It’s enough to make strong men weep. A 91 year old man living with his cat Fluffy was forcibly removed from his home where he had lived for over 50 years and locked in a dementia unit against his wishes by his caring social services of Essex Council.  And to add insult to injury, Essex Council had the temerity to charge him £25,000 for the privilege.

Fortunately for him, but not before 18 months of incarceration, his friend raised the alarm and he was rescued.  The judge who heard the case was scathing in his criticism of the Council’s conduct, which they sought to justify to the bitter end.  The elderly gentleman’s pleas to be allowed to return home fell on deaf ears, giving rise to a comment from the judge that the Council’s conduct was nothing short of reprehensible.  Whilst at the age of 91, being incarcerated for 18 months must have seemed an eternity, the Council was required to pay him £60,000 in damages, which no doubt will come out of their budget as provided by the taxpayer.  The sad reality is that nobody on the Council was prepared to take any of the blame, as in their book, there was no blame to take.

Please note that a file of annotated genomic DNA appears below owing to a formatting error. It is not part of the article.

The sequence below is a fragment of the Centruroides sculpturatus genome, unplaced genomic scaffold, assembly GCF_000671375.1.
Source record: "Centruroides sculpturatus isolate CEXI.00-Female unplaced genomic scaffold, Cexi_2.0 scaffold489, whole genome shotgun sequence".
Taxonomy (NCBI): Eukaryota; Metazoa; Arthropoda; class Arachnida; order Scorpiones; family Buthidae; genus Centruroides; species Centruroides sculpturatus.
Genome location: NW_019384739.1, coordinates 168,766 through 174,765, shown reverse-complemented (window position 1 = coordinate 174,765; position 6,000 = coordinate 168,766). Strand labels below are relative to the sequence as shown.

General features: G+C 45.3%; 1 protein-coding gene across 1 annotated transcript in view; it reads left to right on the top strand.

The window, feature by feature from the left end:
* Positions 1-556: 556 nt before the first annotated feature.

Over the years, I have done my best to defend Social Services from their catatonic mistakes on the basis they they have to make decisions that will affect the welfare of many in their care.  You will remember not so long ago the catalogue of mistakes relating to vulnerable children, where Social Services failed to act despite the clearest warning signs, and the children died horrible deaths.  In their defence, such as it was, they saw nothing to arouse their suspicions.  It beggars belief.